Biogeography

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Biogeography is the study of the distribution of species (biology) spatially (geography) and temporally (history). Biogeography aims to reveal where organisms live, at what abundance, and why (or why not) they are found in a geographical area.

Contents

Introduction

The patterns of species distribution across geographical areas can usually be explained through a combination of historical factors such as: speciation; extinction; continental drift; glaciation, and associated variations in sea level, river routes, habitat; and river capture; in combination with the geographic constraints of landmass areas and isolation; and the available ecosystem energy supplies.

Over periods of ecological changes, biogeography includes the study of plant and animal species in: their past and/or present living refugium habitat; their interim living sites; and/or their survival locales. [1] As writer David Quammen put it, "...biogeography does more than ask Which species? and Where. It also asks Why? and, what is sometimes more crucial, Why not?."[2]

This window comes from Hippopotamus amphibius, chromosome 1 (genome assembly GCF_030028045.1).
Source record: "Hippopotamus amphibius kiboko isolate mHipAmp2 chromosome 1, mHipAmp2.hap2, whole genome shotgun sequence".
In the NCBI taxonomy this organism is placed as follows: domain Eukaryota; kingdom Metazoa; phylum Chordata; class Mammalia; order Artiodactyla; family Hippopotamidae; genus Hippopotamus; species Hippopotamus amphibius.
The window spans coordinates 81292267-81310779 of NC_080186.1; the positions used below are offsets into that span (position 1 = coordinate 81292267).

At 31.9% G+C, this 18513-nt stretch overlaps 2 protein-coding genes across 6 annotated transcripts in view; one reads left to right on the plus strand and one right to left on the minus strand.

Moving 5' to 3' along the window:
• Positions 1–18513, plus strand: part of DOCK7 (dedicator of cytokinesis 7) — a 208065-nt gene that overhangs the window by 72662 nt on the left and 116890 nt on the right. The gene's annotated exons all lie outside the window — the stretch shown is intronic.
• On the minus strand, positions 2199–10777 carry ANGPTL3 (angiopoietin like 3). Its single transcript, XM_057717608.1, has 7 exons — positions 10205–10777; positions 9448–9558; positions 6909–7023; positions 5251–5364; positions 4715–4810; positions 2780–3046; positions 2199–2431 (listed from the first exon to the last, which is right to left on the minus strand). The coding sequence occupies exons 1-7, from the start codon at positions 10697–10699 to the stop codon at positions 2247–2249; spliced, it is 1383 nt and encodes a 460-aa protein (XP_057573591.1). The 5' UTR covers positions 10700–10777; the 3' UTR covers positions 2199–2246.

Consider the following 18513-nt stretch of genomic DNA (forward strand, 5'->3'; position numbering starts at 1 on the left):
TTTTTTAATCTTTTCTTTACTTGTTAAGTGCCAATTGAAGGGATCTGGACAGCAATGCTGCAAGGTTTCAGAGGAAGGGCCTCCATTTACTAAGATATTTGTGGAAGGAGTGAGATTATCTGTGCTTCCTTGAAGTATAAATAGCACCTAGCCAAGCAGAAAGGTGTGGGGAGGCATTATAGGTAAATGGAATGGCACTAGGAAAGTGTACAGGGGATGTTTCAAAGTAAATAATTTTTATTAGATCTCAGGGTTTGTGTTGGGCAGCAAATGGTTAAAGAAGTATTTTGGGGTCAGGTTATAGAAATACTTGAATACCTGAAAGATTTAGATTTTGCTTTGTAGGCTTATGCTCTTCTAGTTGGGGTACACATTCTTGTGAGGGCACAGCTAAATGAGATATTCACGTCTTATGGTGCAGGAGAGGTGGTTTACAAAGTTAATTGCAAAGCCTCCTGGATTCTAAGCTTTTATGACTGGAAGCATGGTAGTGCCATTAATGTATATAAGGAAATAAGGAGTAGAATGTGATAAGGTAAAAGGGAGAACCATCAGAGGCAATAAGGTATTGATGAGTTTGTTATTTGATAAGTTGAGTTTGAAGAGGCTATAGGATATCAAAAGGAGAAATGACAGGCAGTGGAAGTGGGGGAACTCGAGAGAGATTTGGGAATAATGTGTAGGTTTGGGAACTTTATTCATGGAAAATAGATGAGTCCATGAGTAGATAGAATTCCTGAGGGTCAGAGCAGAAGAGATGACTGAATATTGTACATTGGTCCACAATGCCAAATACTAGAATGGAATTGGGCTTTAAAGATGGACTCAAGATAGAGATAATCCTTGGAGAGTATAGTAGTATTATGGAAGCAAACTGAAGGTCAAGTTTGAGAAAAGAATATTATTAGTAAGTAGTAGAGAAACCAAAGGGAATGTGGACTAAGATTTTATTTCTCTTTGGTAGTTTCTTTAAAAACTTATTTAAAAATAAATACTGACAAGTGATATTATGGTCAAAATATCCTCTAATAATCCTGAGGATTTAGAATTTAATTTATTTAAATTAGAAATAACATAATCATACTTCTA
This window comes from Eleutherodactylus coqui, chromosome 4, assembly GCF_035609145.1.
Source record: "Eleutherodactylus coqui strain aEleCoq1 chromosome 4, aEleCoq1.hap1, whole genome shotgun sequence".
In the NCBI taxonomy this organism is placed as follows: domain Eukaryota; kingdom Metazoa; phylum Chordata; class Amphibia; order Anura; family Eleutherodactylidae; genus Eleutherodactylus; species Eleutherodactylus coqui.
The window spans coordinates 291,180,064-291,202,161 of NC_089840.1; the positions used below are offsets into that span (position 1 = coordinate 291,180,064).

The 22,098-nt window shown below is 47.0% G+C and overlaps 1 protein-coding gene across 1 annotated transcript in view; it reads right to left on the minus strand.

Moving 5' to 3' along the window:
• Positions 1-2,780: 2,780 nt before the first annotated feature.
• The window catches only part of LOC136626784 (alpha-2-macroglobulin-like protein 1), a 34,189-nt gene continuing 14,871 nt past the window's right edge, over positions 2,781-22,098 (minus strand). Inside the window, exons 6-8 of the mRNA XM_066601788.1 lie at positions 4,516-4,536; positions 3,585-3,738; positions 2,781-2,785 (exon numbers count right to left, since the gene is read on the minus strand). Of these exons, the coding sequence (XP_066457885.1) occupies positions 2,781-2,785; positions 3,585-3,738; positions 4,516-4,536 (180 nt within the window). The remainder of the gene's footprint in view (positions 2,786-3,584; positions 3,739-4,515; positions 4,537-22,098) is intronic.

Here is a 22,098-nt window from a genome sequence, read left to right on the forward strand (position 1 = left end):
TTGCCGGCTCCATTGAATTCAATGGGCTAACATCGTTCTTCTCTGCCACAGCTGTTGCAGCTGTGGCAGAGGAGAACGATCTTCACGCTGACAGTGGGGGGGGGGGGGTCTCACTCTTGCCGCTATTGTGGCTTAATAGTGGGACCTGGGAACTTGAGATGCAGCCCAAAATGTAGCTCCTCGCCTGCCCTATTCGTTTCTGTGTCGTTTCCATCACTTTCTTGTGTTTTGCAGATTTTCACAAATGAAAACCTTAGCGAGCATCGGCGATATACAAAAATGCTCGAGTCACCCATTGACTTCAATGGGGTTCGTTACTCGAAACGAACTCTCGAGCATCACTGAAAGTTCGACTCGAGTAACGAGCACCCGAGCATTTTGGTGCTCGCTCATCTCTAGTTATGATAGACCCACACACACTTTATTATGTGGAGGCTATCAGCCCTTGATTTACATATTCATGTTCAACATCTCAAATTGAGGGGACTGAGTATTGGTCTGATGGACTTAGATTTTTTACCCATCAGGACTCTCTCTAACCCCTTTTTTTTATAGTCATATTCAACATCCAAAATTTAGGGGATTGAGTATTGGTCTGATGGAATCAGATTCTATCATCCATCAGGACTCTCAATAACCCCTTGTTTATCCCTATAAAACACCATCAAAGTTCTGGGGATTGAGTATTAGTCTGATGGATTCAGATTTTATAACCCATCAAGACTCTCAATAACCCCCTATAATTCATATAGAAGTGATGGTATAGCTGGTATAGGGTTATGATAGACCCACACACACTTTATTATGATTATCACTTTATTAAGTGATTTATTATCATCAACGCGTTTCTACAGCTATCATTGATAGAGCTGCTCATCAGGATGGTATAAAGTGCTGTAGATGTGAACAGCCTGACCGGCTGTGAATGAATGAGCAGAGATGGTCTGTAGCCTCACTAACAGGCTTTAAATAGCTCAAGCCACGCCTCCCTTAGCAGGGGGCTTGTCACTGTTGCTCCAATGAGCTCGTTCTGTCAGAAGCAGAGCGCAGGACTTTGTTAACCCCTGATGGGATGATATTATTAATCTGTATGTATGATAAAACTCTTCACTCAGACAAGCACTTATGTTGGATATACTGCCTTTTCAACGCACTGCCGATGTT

Modern biogeography often employs the use of Geographic Information Systems (GIS), to understand the factors affecting organism distribution, and to predict future trends in organism distribution.[3] Often mathematical models and GIS are employed to solve ecological problems that have a spatial aspect to them.[4]

History

The scientific theory of biogeography grows out of the work of Hewett Cottrell Watson (1804–1881), Alfred Russel Wallace (1823–1913) and other early evolutionary scientists. Wallace studied the distribution of flora and fauna in the Malay Archipelago in the 19th century. With the exception of Wallace and a few others, prior to the publication of The Theory of Island Biogeography by Robert MacArthur and E.O. Wilson in 1967[5] the field of biogeography was seen as a primarily historical one and as such the field was seen as a purely descriptive one.

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